Raspberry Pi – Button as a digital toggle switch

Ability to directly control the GPIO (general purpose input output) pins is one of the reasons the miniature Raspberry Pi is so famous with hobbyist and educationalists.

In this self learning exercise, I will read the status of the button, determine if it is pressed or not and then based on that, switch the LED on or off.

Very basic right? Let’s follow along.


  1. Raspberri Pi 2 Model B (40 pin) with Raspbian OS
  2. Breadboard
  3. Connectors
  4. LED 5mm
  5. Push Button
  6. Resistors – R1 (330 ohm) & R2 (1K ohm)

Wiring It Up

My setup uses the GPIO 23 (pin #16) and GPIO 24 (pin #18), however you can use any GPIO pins for this purpose. If you are using different pins, make sure to update the pin numbers in the program below.

  • GPIO 23 (pin #16) –  Used as input to read the status of button
  • GPIO 24 (pin #18) – Used as output for switching the LED on and off
  • +3.3V (pin #1) – Connected to power rail on the breadboard
  • GND (pin #9) – Connected to ground rail on the breadboard
  • R1 – Connected between LED and ground
  • R2 – Connected between 3.3V power rail and button
Push button programmed as a toggle switch to power on/off a load (LED)


You need a program to tie these hardware together; to read the status of the button and send the signals to light up the LED.

I used ‘C’ with WiringPi libraries. I’m quite new to these myself. If you prefer, you can also do the same with Python. Geany is my favorite editor on the Raspberry Pi, works for both C and Python.

Let me quickly explain the functions of WiringPi library used in the program:

digitalWrite() – used to send an output to the GPIO pin. The first parameter is the pin number. Second parameter determines if the pin should be set as either HIGH or LOW (it can take only 2 states).

digitalRead() – used to read the status of the GPIO pin. The only parameter passed is the pin number. The output is either HIGH or LOW and can be checked as below:

Once this part is understood, whipping up a code to capture the pressed state of the button and lighting up an LED is  a piece of cake. Not joking, it really is!

The next part is how to toggle. This is done by remembering the previous state of the button and when it changes, determine whether to switch the LED on or off.

Since the program involves low level access to gpio pins, it will need ‘sudo’ permissions to run this program.


Here, we saw how to read input from a button and write output to light up an LED using the GPIO pins of a Raspberry Pi. Once we have these basics right, then the same knowledge can be used to drive other loads like a relay, motor etc.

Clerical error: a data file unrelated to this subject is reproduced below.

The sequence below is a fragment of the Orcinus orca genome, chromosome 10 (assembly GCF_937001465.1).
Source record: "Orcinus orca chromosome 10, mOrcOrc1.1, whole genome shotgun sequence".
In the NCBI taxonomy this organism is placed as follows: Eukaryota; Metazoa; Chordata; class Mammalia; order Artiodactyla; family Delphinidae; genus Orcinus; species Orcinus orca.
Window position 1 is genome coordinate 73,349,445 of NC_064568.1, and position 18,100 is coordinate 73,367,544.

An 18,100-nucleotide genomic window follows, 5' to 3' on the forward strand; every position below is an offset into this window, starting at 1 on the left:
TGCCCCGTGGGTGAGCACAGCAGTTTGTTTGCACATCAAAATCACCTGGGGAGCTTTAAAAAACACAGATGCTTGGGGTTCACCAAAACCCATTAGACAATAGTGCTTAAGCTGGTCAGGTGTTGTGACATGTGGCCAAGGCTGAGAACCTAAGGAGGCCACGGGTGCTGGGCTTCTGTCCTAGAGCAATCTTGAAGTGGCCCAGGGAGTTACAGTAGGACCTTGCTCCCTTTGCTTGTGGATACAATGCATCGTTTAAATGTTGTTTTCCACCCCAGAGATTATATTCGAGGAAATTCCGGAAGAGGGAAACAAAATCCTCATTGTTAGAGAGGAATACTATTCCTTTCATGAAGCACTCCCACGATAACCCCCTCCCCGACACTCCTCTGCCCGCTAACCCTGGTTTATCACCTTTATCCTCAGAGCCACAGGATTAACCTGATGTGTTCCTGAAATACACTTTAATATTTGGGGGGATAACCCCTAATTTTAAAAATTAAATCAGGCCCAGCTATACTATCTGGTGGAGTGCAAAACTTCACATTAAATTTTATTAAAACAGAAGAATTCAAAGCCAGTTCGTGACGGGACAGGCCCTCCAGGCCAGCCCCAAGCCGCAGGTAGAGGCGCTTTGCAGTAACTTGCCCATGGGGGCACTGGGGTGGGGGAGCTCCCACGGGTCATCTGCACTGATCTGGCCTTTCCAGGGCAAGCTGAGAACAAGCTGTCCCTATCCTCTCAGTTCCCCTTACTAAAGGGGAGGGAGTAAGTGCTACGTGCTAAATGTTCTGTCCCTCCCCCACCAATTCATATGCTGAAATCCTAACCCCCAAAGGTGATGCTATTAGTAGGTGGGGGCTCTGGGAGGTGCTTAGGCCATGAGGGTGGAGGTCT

WiringPi – GPIO interface library for the Raspberry Pi

WiringPi GPIO Pins – Pin layout for WiringPi specific and Broadcom specific pin modes

Adafruit – Tons of stuff related with Raspberry Pi and Arduino





Installing Windows 10 on Raspberry Pi

Raspberry PiRaspberry_Pi, is a wonderful tiny credit card sized computer created by people who were passionate about education. It is a little device that enables people of all ages to explore computing and to learn how to program in languages like Python and Scratch. Due to its small size and relatively low power consumption, it is also widely used by IOT (Internet of Things) enthusiasts.

The Raspberry Pi landscape has been dominated so far by Linux based operating systems like Raspbian, OpenELEC and the very recent Snappy Ubuntu.

With Microsoft rolling out a version of Windows to this platform, it provides an opportunity for many more people to be engaged with the magic of Raspberry Pi.

Step by Step

  • Download the Windows 10 IOT image for Raspberry Pi from here (around 500 MB).
  • Extract Windows_10_IoT_Core_RPi2.msi, from the ISO image that was downloaded in the previous step. I used the popular 7-zip to extract.
  • Install Windows_10_IoT_Core_RPi2.msi on your computer. I used a Windows 7 computer for this.
  • Run ‘Windows IOT Core Image Helper’ from start menu.


  • Select the correct SD card from the list.
  • Select the .ffu image file which is installed in the folder: ‘C:\Program Files (x86)\Microsoft IoT\FFU\RaspberryPi2’.
  • Click on ‘Flash’ button.
  • The ‘Deployment Image Servicing and Management Tool’ will run which will transfer the ffu image file to the SD card.


  • This process takes some time, so please be patient until the status at the bottom shows as below.


  • I checked how the partitions are divided on the SD card using the Mini Partition Tool, here’s a screenshot.


  •  After it is successfully installed, pop the SD card into the Raspberry Pi and power up. I used the Raspberry Pi 2 Model B, the one with the 1GB RAM on it.
  • Again, the process takes some time, so please be patient.
  • Unfortunately, there is no Wifi support (yet), so I plugged mine over an ethernet cable to the router.
  • As I connected it as headless (without connected to a monitor), I watched my router to find out the IP address after it boots up.
  • The default hostname of the new Windows 10 IOT device is ‘minwinpc’
  • Now connect over SSH (you can also use powershell) using the default credentials (username: Administrator, password: p@ssw0rd)


  • After logging in over SSH a familiar DOS like interface is displayed with the familiar C:\> prompt.
  • Below screenshot shows the default shares setup on the device.



Congratulations! Windows 10 IOT has been successfully setup on your Raspberry Pi!



  1. https://dev.windows.com/en-us/iot
  2. http://ms-iot.github.io/content/en-US/win10/SetupRPI.htm
  3. https://github.com/ms-iot/samples
  4. https://www.raspberrypi.org/